Pesach 5783: Connecting to the Past and Present

A Journey Toward Redemption and Liberation

Faith Brigham Leener | Chief Innovation Officer
March 28, 2023

As I sit here in my Brooklyn apartment, marveling at the many sources of Torah coming out from Pardes and attempting to share my own words of Torah, I can’t stop thinking about what’s happening in Israel right now. All week, we’ve witnessed hundreds of thousands of demonstrators flood the streets to “pray with their feet” (to borrow from Frederick Douglass later adapted by Rabbi Abraham Joshua Heschel.)

No matter where you fall politically, it’s inspiring to see so many people – including much of the Pardes student body and faculty – using their bodies to physically show up for what they believe in. And this doesn’t feel so far removed from the Passover story. Imagine what it must have felt like for the Jews to grab all their belongings and physically get up to flee towards freedom. They too had an unknown future, and were “praying with their feet” as they marched towards the Red Sea.

This year, as we sit down at our seder tables, I hope that we will both be able to heed the ancient call to (re)experience the exodus of Egypt as if we were slaves (assisted by the many amazing resources on this page) and I hope that we will pause to reflect on how these same tensions around peoplehood and liberation still manifest around the world today.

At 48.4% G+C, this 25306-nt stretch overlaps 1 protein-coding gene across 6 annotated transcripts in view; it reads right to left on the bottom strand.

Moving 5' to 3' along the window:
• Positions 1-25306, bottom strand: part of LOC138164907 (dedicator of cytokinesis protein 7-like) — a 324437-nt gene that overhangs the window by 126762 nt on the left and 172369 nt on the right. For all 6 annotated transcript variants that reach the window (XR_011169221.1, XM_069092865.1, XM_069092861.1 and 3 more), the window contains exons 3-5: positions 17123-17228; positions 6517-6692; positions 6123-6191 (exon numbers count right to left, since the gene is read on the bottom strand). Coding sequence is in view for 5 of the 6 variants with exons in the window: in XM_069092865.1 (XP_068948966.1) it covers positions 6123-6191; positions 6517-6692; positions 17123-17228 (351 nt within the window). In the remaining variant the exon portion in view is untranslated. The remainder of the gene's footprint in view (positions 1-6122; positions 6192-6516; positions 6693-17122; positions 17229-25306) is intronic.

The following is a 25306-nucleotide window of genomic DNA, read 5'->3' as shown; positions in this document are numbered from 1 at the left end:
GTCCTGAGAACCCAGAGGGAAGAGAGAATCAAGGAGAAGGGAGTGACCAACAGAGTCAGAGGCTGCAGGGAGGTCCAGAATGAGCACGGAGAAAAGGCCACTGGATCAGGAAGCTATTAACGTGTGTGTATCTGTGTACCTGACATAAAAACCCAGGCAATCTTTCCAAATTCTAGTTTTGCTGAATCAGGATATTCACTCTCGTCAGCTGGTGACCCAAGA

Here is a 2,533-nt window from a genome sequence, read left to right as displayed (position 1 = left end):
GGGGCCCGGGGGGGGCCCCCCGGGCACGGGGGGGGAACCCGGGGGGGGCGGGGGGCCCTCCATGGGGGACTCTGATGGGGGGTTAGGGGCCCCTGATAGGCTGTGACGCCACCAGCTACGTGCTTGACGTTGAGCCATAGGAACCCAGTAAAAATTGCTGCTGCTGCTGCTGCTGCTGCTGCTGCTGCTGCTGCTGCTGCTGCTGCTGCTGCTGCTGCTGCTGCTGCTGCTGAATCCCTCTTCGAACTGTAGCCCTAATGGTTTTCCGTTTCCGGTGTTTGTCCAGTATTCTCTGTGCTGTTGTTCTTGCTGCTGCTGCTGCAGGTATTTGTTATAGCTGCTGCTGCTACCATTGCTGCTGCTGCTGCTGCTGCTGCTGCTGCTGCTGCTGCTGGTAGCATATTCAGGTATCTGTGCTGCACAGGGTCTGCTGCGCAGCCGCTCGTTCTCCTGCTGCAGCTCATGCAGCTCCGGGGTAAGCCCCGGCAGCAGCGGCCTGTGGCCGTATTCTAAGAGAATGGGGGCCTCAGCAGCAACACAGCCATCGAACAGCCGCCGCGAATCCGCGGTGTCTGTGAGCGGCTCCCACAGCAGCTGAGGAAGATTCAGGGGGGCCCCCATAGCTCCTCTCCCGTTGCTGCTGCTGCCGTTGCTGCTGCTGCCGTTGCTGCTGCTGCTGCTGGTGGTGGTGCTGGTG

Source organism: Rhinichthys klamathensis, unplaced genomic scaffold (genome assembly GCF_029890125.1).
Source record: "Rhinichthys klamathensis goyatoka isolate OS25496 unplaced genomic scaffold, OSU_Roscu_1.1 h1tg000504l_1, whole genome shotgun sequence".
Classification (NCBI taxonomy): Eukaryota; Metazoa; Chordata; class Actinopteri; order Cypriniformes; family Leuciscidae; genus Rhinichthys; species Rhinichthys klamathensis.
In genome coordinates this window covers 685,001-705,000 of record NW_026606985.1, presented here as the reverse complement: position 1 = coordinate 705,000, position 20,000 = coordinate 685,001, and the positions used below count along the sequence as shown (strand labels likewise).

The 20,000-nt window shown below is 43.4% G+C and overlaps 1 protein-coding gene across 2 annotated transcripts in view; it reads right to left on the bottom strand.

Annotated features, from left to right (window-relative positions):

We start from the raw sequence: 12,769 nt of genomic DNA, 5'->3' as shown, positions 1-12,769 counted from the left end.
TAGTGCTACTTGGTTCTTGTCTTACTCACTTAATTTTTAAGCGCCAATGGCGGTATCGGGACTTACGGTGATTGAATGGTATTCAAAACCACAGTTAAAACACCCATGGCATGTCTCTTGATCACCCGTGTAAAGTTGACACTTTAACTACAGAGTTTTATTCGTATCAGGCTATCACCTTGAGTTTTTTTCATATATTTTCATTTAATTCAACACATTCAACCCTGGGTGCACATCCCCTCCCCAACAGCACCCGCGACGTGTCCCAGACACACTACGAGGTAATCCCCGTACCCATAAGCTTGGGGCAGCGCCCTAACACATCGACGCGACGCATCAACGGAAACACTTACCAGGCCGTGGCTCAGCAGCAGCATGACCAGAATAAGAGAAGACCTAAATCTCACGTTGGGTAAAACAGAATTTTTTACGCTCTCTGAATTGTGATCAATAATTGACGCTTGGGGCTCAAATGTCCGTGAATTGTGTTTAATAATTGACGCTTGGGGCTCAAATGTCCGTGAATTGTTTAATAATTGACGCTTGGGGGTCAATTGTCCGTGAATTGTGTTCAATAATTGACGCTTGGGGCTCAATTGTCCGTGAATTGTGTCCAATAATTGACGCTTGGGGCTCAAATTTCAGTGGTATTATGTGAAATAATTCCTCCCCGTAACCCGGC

Let us also not forget that while redemption was aided by the seen hand of God, the redeemer of choice (Moses) was a complicated figure who struggled with his speech and imposter syndrome. Sound like anyone you know? See any of that in yourself?

Redemption and liberation are clearly the result of both individual and collective efforts – you can’t have one without the other. And still, you don’t have to be perfect to have an individual hand in redemption. You just have to take one step forward. One small prayer. So on this Passover, may we be blessed with meaningful sedarim, imbued with a deep visceral connection to yetziat Mitzrayim, past and present, and may we each have the courage to take one small step forward

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